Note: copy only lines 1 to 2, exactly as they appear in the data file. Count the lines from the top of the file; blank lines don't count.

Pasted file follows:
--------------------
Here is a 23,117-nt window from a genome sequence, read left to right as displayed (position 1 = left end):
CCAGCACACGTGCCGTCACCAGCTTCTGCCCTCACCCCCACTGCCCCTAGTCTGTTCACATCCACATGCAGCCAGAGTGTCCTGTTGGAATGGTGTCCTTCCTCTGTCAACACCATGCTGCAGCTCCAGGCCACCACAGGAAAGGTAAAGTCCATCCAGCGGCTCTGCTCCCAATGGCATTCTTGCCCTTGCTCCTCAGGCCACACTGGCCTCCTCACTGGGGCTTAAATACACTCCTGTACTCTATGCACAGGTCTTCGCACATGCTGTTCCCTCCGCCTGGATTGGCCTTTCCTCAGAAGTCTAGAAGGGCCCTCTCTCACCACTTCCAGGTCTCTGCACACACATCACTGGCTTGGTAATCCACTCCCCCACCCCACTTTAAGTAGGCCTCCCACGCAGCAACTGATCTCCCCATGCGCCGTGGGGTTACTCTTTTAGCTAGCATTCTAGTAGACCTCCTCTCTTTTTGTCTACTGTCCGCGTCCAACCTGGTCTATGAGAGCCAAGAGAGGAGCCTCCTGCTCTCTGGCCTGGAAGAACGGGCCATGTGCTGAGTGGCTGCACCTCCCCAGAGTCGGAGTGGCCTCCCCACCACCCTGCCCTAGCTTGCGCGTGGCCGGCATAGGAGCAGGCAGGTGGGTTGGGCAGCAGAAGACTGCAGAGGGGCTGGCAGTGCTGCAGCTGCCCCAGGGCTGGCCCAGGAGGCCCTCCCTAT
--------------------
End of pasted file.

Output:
Here is a 23,117-nt window from a genome sequence, read left to right as displayed (position 1 = left end):
CCAGCACACGTGCCGTCACCAGCTTCTGCCCTCACCCCCACTGCCCCTAGTCTGTTCACATCCACATGCAGCCAGAGTGTCCTGTTGGAATGGTGTCCTTCCTCTGTCAACACCATGCTGCAGCTCCAGGCCACCACAGGAAAGGTAAAGTCCATCCAGCGGCTCTGCTCCCAATGGCATTCTTGCCCTTGCTCCTCAGGCCACACTGGCCTCCTCACTGGGGCTTAAATACACTCCTGTACTCTATGCACAGGTCTTCGCACATGCTGTTCCCTCCGCCTGGATTGGCCTTTCCTCAGAAGTCTAGAAGGGCCCTCTCTCACCACTTCCAGGTCTCTGCACACACATCACTGGCTTGGTAATCCACTCCCCCACCCCACTTTAAGTAGGCCTCCCACGCAGCAACTGATCTCCCCATGCGCCGTGGGGTTACTCTTTTAGCTAGCATTCTAGTAGACCTCCTCTCTTTTTGTCTACTGTCCGCGTCCAACCTGGTCTATGAGAGCCAAGAGAGGAGCCTCCTGCTCTCTGGCCTGGAAGAACGGGCCATGTGCTGAGTGGCTGCACCTCCCCAGAGTCGGAGTGGCCTCCCCACCACCCTGCCCTAGCTTGCGCGTGGCCGGCATAGGAGCAGGCAGGTGGGTTGGGCAGCAGAAGACTGCAGAGGGGCTGGCAGTGCTGCAGCTGCCCCAGGGCTGGCCCAGGAGGCCCTCCCTAT